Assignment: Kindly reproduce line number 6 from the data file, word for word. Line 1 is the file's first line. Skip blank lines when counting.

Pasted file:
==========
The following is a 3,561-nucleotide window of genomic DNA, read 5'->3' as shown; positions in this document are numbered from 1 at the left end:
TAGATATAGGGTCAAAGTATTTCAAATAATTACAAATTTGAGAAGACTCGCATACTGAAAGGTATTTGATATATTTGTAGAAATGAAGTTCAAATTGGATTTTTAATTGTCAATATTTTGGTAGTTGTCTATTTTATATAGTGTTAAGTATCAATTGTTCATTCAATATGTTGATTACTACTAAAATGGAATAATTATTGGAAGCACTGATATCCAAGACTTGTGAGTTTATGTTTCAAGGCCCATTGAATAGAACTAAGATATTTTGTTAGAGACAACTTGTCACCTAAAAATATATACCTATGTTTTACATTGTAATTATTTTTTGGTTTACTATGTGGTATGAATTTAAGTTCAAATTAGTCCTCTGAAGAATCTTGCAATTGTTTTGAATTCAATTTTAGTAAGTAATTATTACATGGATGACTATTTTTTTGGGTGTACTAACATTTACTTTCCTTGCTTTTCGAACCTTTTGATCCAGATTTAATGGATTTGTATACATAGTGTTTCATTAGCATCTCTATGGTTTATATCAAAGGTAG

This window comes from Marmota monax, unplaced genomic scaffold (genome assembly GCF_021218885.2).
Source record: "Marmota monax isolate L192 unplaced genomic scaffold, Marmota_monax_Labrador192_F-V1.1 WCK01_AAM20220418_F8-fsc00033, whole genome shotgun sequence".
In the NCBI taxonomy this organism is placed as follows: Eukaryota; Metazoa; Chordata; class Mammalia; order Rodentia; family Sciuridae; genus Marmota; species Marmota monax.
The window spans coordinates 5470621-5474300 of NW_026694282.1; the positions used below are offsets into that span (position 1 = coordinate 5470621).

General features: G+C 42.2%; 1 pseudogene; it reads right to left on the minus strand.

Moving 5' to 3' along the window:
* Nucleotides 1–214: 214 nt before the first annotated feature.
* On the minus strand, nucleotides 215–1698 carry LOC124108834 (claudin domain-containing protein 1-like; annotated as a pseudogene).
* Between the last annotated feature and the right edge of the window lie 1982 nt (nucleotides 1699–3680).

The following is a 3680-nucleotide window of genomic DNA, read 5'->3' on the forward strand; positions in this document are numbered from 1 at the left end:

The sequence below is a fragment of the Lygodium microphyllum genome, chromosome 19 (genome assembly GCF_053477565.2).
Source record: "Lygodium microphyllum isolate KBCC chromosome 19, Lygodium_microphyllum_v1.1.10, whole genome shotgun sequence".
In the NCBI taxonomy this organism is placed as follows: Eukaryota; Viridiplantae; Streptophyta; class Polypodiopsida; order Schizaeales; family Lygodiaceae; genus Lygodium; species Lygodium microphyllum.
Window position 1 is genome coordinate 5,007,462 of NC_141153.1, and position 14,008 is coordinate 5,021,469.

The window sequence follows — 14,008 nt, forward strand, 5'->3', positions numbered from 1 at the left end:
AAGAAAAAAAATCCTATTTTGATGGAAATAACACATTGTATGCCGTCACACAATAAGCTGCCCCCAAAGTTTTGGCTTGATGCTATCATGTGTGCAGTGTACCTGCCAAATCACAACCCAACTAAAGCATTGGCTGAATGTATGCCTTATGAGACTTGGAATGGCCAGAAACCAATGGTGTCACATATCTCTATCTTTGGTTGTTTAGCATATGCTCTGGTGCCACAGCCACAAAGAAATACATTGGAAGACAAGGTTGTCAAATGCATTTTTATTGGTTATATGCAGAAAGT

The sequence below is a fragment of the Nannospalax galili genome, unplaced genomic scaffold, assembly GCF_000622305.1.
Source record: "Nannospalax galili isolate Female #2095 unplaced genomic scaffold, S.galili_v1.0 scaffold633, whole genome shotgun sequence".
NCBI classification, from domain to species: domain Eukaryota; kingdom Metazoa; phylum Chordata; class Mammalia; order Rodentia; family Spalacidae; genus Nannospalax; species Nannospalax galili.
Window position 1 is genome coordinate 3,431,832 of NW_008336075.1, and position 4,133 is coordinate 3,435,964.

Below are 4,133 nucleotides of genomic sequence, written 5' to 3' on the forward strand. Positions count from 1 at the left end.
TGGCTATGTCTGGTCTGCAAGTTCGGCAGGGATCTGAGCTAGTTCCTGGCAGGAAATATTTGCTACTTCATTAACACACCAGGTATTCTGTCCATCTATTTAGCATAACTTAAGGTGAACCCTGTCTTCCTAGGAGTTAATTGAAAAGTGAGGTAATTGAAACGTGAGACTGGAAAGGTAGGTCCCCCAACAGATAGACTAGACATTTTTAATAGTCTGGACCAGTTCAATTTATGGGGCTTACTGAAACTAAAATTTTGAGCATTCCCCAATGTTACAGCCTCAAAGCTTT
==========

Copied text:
The window spans coordinates 5470621-5474300 of NW_026694282.1; the positions used below are offsets into that span (position 1 = coordinate 5470621).